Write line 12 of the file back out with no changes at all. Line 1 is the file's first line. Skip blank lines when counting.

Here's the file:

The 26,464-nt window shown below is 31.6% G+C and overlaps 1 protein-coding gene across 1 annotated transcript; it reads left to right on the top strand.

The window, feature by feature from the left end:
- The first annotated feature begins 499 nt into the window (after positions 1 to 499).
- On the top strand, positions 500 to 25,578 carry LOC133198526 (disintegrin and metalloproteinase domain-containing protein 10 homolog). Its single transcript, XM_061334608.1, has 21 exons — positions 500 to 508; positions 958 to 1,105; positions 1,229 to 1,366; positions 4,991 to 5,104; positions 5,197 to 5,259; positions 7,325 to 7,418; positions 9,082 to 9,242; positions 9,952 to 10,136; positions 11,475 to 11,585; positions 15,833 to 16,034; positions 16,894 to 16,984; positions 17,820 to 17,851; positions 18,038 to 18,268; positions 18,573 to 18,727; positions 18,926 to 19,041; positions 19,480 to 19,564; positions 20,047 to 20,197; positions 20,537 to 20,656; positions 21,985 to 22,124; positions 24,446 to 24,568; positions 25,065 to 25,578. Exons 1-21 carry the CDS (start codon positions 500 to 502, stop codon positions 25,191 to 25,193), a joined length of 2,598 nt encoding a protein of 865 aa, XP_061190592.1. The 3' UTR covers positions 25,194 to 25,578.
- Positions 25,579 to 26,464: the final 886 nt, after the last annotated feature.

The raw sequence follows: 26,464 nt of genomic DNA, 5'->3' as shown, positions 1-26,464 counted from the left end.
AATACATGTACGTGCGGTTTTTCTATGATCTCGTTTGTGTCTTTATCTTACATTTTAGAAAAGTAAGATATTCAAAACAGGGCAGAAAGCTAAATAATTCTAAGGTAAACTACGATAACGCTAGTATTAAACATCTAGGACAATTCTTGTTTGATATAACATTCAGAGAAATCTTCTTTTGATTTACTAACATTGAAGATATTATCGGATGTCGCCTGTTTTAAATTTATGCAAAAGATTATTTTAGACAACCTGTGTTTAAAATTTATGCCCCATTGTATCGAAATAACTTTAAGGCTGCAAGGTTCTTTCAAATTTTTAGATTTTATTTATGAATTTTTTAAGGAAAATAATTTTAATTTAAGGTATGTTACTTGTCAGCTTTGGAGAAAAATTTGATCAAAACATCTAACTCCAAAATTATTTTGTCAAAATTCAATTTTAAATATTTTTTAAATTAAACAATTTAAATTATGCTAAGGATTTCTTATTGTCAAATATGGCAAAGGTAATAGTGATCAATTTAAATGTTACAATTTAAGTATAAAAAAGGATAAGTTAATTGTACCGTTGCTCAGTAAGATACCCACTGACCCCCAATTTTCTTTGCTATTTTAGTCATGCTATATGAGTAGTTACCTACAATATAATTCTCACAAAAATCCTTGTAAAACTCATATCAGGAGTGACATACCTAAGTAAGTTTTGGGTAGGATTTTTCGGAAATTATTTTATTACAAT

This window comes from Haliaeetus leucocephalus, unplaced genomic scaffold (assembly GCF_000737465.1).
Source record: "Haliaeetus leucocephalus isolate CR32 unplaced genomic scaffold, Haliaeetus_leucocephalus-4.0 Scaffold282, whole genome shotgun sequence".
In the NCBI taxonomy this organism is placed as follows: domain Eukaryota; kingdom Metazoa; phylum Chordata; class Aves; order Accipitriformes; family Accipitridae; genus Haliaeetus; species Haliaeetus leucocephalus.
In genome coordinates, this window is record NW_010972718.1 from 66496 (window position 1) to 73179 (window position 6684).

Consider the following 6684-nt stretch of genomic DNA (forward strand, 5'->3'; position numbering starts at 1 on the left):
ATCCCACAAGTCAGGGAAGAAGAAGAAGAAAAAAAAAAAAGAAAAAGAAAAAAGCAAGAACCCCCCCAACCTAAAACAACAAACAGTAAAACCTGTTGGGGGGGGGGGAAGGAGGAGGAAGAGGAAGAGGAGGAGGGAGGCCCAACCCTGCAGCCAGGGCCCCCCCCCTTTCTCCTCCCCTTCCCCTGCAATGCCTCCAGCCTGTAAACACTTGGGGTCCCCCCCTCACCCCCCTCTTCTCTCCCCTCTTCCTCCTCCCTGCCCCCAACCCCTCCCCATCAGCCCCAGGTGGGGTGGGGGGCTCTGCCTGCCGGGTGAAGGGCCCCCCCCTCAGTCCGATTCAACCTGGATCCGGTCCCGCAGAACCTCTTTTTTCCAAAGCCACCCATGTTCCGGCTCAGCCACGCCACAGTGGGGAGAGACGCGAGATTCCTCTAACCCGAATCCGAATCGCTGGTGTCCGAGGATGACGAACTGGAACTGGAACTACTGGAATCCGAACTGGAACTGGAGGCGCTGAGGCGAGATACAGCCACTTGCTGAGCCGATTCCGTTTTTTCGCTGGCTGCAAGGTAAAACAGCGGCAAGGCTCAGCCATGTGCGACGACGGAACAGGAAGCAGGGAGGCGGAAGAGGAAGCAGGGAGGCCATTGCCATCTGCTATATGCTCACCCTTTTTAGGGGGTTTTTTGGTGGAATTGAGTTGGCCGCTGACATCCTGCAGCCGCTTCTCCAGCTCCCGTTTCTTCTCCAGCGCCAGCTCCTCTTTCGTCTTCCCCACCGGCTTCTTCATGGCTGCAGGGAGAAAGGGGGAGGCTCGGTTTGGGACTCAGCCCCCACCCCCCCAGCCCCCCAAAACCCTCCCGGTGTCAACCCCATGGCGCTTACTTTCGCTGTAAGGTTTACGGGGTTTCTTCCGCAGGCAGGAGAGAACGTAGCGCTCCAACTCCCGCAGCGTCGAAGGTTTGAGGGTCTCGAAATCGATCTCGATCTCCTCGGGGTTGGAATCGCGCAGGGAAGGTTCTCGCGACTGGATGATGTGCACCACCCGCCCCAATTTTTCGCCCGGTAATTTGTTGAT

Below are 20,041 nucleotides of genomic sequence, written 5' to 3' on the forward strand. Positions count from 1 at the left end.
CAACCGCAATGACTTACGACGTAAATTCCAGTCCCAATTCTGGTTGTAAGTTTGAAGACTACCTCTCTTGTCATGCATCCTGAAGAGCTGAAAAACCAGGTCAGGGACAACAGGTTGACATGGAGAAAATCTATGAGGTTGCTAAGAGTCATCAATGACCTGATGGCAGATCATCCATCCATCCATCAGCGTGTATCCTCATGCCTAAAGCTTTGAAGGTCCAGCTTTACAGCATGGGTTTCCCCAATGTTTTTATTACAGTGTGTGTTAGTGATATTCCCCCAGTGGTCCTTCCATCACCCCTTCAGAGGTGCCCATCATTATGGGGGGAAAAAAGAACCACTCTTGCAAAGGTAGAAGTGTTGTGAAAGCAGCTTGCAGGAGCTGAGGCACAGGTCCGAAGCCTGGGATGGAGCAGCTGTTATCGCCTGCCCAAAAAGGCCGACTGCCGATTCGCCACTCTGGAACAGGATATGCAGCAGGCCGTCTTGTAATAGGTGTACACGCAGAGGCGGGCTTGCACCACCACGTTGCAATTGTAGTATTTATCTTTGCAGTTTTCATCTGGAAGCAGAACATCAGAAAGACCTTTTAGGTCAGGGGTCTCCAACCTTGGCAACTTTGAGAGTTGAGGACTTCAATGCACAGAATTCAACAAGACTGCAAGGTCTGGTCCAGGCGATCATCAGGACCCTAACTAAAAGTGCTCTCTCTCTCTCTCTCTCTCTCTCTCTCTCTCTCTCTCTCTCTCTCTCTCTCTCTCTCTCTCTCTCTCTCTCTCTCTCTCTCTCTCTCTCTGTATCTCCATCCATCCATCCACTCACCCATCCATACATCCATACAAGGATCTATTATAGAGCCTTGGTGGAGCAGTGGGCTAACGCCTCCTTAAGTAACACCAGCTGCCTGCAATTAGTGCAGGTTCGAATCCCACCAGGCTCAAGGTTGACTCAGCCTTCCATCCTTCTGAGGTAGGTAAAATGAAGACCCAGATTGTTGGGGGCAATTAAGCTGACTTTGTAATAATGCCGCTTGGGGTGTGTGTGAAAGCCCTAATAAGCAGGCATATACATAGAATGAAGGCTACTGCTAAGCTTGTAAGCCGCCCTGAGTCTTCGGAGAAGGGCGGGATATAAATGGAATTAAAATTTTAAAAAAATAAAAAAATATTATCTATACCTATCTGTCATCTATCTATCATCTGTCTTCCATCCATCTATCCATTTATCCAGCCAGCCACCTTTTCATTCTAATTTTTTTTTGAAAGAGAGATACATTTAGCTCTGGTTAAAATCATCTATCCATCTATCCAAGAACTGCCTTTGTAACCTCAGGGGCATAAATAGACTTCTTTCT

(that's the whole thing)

Consider the following 6684-nt stretch of genomic DNA (forward strand, 5'->3'; position numbering starts at 1 on the left):